Your child’s backpack is an important link between home and school. But if your child has organization issues, she may have trouble keeping it in order. Over time, her backpack can become a mess of junk and crumpled papers. If she can’t find what she needs in there, the link breaks down.
The good news is that you can help your child get her backpack under control and keep it that way. Here are eight ways to organize your child’s backpack.
Watch this video for a demonstration of these organization techniques in action.
1. Find a backpack that matches your child’s needs.
Organizing your child’s backpack begins with finding one that’s right for your child. Young children, especially those with motor skills issues, may have a hard time handling a large backpack unless it has wheels. Some schools don’t allow backpacks on wheels. But if your child’s issues require one, clear it with the school.
Make sure the backpack you choose is sturdy and has multiple compartments and zipper pockets. But if your child gets frustrated looking for things or has a hard time with zippers, don’t go overboard on the compartments. Instead, opt for Velcro and fewer pockets.
2. Start with an empty backpack.
If your child has a brand-new backpack, you’re ready to organize. If you’re starting with a backpack you already have, empty it out and start from scratch.
Have your child sort everything that was in the backpack into three piles: one for school supplies, one for papers and notebooks and one for stuff she has to take back and forth, like mittens or a lunch box. Everything else gets put away at home or goes into the trash. Don’t forget to shake the backpack over a trashcan to get out all the crumbs and crumpled-up paper.
3. Sort and group school supplies.
Help your child sort school supplies into clearly defined categories. For instance, put pens, pencils and highlighters together. Match up notebooks with folders and textbooks.
Next, assign each category to a compartment or zipper pocket. One big compartment can be for books and another for notebooks and folders. Choose a smaller pocket for writing tools. You may also need a compartment for things that change from day to day, such as gym clothes.
4. Map out the backpack.
Once everything has a place, help your child draw a picture of the backpack, labeling it with what goes where. This backpack “map” reminds her where things go once homework is finished, or when packing up for the next day.
You can keep a copy of the map in the main front pocket of the backpack, plus another one at home where your child keeps the backpack. Have your child practice using the map. Ask her to empty her backpack and then put everything back in its place.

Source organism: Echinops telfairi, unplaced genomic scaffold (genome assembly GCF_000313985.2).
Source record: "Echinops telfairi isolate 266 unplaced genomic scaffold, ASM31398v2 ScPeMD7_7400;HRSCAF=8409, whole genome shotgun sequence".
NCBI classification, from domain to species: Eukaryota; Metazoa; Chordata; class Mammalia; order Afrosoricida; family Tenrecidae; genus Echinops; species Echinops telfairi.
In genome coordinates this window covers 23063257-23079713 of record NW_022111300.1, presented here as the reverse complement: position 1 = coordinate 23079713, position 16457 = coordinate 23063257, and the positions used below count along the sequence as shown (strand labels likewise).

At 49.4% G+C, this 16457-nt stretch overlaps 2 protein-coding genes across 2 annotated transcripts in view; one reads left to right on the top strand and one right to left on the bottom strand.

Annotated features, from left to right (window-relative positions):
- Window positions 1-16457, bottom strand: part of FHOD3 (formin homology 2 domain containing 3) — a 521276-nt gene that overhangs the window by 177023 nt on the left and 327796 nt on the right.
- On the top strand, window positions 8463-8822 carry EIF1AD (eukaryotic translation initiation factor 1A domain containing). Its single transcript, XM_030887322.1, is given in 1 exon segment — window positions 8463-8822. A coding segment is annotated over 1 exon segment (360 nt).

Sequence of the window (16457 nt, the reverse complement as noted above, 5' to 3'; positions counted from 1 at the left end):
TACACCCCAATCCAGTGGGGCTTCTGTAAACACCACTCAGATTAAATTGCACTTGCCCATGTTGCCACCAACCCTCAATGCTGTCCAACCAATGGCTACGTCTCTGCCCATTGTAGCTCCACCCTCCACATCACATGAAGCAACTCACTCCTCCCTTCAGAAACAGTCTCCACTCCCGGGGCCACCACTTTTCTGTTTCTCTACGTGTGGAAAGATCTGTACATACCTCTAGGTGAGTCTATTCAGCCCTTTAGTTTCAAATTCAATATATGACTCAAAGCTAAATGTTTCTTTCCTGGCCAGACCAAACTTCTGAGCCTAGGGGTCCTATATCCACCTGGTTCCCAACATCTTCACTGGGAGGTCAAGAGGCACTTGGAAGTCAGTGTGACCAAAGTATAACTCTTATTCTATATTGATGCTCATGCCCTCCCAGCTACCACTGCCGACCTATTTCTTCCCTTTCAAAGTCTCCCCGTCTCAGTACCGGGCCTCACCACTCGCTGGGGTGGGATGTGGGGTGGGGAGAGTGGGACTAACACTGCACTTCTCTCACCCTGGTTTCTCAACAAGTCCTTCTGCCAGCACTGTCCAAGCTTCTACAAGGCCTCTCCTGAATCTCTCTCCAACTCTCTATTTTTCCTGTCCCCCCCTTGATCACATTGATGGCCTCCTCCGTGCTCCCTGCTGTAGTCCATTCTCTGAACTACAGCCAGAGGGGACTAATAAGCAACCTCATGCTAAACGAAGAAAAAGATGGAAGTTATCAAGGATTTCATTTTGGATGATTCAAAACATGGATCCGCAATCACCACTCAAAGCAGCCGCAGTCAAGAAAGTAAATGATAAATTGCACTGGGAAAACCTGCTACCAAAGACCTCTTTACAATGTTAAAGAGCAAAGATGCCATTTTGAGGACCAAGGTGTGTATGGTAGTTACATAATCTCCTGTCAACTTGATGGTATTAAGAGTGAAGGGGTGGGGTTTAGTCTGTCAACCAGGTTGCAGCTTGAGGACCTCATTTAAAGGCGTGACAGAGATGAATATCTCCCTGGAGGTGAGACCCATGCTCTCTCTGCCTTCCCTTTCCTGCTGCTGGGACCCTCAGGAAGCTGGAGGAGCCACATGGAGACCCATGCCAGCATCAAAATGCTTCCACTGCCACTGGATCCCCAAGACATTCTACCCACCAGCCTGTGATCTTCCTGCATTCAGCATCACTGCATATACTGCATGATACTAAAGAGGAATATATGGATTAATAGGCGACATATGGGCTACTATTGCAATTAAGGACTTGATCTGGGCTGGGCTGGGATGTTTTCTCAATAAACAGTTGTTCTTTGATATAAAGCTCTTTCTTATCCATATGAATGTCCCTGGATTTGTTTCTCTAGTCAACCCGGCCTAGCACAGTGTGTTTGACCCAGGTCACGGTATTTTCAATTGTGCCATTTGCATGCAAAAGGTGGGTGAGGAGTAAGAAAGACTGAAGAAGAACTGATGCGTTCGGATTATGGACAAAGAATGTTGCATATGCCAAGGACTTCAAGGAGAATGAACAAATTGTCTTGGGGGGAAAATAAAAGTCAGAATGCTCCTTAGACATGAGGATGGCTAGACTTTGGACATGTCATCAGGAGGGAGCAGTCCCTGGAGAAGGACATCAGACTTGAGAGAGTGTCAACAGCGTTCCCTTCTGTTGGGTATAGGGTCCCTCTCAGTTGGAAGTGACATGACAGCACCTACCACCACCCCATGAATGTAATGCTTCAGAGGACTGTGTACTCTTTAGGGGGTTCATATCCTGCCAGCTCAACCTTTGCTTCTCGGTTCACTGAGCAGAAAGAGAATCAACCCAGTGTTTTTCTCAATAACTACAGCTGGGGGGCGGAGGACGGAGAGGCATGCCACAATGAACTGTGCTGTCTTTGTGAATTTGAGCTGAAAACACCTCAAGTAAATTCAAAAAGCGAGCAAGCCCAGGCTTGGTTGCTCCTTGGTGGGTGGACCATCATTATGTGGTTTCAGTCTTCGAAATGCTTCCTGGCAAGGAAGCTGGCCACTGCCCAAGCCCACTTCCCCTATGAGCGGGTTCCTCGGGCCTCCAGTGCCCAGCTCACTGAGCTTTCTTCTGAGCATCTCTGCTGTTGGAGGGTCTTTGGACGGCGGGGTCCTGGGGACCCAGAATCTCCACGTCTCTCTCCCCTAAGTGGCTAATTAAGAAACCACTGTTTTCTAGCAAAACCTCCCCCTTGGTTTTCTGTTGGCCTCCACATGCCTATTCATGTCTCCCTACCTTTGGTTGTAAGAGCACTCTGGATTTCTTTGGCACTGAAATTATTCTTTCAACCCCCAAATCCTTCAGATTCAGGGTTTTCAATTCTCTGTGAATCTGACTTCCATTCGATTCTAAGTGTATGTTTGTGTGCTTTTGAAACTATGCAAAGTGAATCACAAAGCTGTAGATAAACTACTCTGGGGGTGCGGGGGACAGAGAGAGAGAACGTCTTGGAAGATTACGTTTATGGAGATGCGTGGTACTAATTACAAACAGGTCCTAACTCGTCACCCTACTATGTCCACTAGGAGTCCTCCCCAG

5. Use a luggage tag checklist.
Invest in an inexpensive clear luggage tag. Remove the address label. Then print out and follow the directions on our free luggage tag checklist.
If you don’t use our backpack checklist, you can create your own. Use a red marker to make a checklist on a piece of paper that will fit in the tag. It should list what your child needs to bring to school in the backpack. Use a blue marker to make a checklist of what needs to come home from school.
Place the papers back to back and put them in the luggage tag. Attach it to the zipper tab of the backpack and teach your child to use the checklists as a guide.
6. Make a school-to-home-to-school folder.
Give your child a folder for all the papers the teachers passes out but doesn’t collect. Remind your child that this folder needs to come home at the end of the day. Check the folder each afternoon and take out anything that doesn’t need to go back.
Sign forms that need to go back and add notes to the teacher, lunch money or anything else that must go to school. Have your child put it in the backpack for the next day.
7. Ask for extra textbooks to keep at home.
One big cause of backpack mess is carrying textbooks. Speak to the school if your child tends to forget to bring home the right books for homework or study, or if the backpack can’t fit them all. You may be able to have an extra set to keep at home.
If your child has an IEP, you can ask the team to make that one of the necessary accommodations. Stress that having extra books makes it easier for your child to stay organized and remember to do her homework.
8. Schedule a regular time to do a backpack check-in.
To prevent your child’s backpack from getting disorganized, set aside a regular time for backpack check-ins. Depending on your child’s challenges, you could do this task together every Sunday night, every two weeks, or monthly. This is a good time to get rid of all that crumb and tissue buildup.
Keep in mind that your child may need a lot of practice before she can consistently keep her backpack in order. Make sure to talk to her about the different ways to stay organized. And give her lots of opportunities to practice these techniques.